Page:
Sullivan County Courthouse in Blountville
Sullivan County Courthouse in Blountville
Location of Blountville, Tennessee
Location of Blountville, Tennessee
Coordinates: 36°32′0″N 82°19′35″W / 36.53333°N 82.32639°W / 36.53333; -82.32639
CountryUnited States
Named forWilliam Blount
 • Total4.93 sq mi (12.78 km2)
 • Land4.93 sq mi (12.78 km2)
 • Water0.00 sq mi (0.00 km2)
1,539 ft (469 m)
 • Total3,120
 • Density632.22/sq mi (244.12/km2)
Time zoneUTC-5 (Eastern (EST))
 • Summer (DST)UTC-4 (EDT)
ZIP code
Area code423
FIPS code47-06740[3]
GNIS feature ID1305297[4]

Blountville is a census-designated place (CDP) in and the county seat[5] of Sullivan County, Tennessee. The population was 3,074 at the 2010 census[6] and 3,120 at the 2020 census. It is the only Tennessee county seat not to be an incorporated city or town.

Blountville is part of the Kingsport-Bristol-Bristol, TN-VA Metropolitan Statistical Area, which is a component of the Johnson City-Kingsport-Bristol, TN-VA Combined Statistical Area, commonly known as the "Tri-Cities" region.


The area that is now Blountville is thought to have been the location of a longhunter fort prior to its permanent settlement. The site of the town was part of a tract of about 600 acres (240 ha) of land bought by James Brigham in 1782. In 1792 Brigham gave 30 acres (12 ha) to Sullivan County for use as a county seat and established a hotel nearby.[7] Blountville was laid off as a town and established as the county seat in 1795. The county's first courthouse and jail was a log structure. In 1825 it was replaced with a brick building.[8] By 1830, the settlement had 209 residents, two churches, six stores, two taverns, ten mechanics, one doctor, and one lawyer.[7]

On the afternoon of September 22, 1863, during the Civil War, the town was the scene of the four-hour-long Battle of Blountville. During a major expedition into East Tennessee and Southwest Virginia, a Union Army unit attacked Confederate troops at Blountville. The town was shelled in the fighting and the courthouse was burned in the battle, which forced the Confederates to withdraw.[9] The courthouse was rebuilt within the old walls in 1866. The current courthouse dates from a major construction that was done in 1920; it also includes additions made in 1958.[8]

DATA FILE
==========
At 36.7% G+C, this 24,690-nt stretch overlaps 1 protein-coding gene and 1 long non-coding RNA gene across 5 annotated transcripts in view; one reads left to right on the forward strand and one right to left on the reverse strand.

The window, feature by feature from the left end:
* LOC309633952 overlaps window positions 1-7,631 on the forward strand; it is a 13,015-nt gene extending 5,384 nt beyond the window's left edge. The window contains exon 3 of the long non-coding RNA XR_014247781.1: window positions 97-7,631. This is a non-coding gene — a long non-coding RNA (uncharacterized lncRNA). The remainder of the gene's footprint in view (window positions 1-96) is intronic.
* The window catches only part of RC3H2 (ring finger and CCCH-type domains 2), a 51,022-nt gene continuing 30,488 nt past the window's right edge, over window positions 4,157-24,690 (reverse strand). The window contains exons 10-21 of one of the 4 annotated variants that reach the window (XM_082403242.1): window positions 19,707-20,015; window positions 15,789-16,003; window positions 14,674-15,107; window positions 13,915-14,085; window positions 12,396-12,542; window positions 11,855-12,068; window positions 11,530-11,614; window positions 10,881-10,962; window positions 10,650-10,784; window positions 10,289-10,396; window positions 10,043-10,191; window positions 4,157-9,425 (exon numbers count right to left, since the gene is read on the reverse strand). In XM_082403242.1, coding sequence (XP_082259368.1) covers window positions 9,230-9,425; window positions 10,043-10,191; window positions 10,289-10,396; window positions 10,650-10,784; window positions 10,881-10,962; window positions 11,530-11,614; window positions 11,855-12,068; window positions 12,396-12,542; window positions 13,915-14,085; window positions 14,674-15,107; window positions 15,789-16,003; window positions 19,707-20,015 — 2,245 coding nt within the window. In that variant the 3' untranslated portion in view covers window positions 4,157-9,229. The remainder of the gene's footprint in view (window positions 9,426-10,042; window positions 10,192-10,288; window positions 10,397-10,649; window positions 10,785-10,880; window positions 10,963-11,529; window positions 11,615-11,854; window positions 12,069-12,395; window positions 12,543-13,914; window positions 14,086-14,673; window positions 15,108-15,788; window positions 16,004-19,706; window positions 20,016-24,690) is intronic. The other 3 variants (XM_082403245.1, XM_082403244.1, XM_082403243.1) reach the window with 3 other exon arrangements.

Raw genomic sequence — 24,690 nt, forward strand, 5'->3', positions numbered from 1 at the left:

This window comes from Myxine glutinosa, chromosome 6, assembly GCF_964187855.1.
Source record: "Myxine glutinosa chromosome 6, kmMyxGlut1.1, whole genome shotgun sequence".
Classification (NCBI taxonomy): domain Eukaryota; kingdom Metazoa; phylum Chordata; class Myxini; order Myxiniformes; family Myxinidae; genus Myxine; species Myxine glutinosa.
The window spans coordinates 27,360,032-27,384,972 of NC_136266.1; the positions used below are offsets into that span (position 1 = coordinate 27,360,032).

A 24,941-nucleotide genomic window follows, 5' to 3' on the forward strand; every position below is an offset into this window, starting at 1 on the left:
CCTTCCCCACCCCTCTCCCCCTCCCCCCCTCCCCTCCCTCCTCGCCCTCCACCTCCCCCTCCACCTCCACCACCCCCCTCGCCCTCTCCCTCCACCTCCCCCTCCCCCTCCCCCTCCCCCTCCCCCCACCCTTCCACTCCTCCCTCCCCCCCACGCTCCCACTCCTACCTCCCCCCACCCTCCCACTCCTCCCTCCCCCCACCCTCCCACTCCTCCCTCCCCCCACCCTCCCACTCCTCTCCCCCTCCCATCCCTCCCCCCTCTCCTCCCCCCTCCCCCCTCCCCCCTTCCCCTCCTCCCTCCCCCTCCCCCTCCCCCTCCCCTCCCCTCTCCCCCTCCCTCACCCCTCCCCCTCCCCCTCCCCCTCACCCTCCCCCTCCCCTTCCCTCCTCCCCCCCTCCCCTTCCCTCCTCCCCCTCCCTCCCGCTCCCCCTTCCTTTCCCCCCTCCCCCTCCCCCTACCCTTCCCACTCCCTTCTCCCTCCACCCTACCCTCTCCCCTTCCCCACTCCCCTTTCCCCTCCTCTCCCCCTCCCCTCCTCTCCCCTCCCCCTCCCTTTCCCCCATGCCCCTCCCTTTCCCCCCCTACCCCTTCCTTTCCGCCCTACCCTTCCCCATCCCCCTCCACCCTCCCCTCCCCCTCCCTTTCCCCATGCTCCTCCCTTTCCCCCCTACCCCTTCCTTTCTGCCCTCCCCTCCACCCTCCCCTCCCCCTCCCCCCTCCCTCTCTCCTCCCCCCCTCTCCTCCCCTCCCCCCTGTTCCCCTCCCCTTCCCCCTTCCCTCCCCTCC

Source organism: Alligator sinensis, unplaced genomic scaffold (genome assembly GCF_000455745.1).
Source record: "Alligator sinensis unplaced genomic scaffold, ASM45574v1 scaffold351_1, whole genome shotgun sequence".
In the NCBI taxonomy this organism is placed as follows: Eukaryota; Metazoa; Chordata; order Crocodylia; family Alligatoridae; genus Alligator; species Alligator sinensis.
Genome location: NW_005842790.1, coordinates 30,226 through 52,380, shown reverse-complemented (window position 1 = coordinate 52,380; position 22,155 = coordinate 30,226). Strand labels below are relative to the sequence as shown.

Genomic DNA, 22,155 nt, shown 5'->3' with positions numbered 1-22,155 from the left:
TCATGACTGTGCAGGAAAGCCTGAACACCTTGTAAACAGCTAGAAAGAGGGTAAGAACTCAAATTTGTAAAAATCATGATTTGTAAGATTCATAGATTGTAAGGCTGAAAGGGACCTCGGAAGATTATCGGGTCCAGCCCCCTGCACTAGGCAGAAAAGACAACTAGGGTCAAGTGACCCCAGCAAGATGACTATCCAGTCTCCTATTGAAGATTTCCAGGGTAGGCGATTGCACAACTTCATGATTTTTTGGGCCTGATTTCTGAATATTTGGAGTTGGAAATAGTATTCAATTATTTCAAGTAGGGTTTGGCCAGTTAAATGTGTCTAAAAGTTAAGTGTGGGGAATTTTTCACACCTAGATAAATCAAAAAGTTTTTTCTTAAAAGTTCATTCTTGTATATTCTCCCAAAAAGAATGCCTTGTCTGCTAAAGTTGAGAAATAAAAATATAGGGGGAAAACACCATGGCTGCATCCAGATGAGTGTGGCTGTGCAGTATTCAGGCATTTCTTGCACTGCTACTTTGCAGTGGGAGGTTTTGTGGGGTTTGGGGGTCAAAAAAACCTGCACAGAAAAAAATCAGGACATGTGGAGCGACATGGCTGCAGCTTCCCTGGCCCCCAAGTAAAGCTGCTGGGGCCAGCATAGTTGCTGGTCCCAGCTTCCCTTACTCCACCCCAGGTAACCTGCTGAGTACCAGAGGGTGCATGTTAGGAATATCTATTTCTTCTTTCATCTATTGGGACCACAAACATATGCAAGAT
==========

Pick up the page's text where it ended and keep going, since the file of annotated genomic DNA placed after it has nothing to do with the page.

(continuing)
If Blountville were an incorporated town, it would qualify as the second oldest municipality in Tennessee (second only to Jonesborough); however, it was unincorporated at one point in order to avoid having redundant government services for such a small area and population. This unique status has led to some odd results, including a lawsuit in which it was ruled that neighboring Kingsport was not allowed to annex areas of Sullivan County within a defined distance of the courthouse, in effect ensuring that the county seat could not be annexed out of existence.[citation needed]

Historic district

Several of Blountville's surviving 18th and 19th century buildings are included in an historic district listed on the National Register of Historic Places.[10] The Deery Inn was built in the late 1700s and consists of three buildings: a two-story log home, a three-story stone house and a two-story frame building. All buildings are next to each other and attached. The home is a private residence.[11]


Blountville is located at 36°32′0″N 82°19′35″W / 36.53333°N 82.32639°W / 36.53333; -82.32639 (36.533312, -82.326474).[12]

According to the United States Census Bureau, the CDP has a total area of 4.9 square miles (13 km2), all land.


Historical population
U.S. Decennial Census[13]
The Deery Inn in Blountville, built circa 1785–1801

2020 census

Blountville racial composition[14]
Race Number Percentage
White (non-Hispanic) 2,921 93.62%
Black or African American (non-Hispanic) 66 2.12%
Native American 3 0.1%
Asian 12 0.38%
Other/Mixed 77 2.47%
Hispanic or Latino 41 1.31%

As of the 2020 United States census, there were 3,120 people, 1,036 households, and 683 families residing in the CDP.

2000 census

As of the census[3] of 2000, there were 2,959 people, 1,060 households, and 763 families residing in the CDP. The population density was 518.0 inhabitants per square mile (200.0/km2). There were 1,134 housing units at an average density of 198.5 per square mile (76.6/km2). The racial makeup of the CDP was 98.01% White, 1.32% African American, 0.17% Native American, 0.20% Asian, 0.03% Pacific Islander, 0.07% from other races, and 0.20% from two or more races. Hispanic or Latino of any race were 0.88% of the population.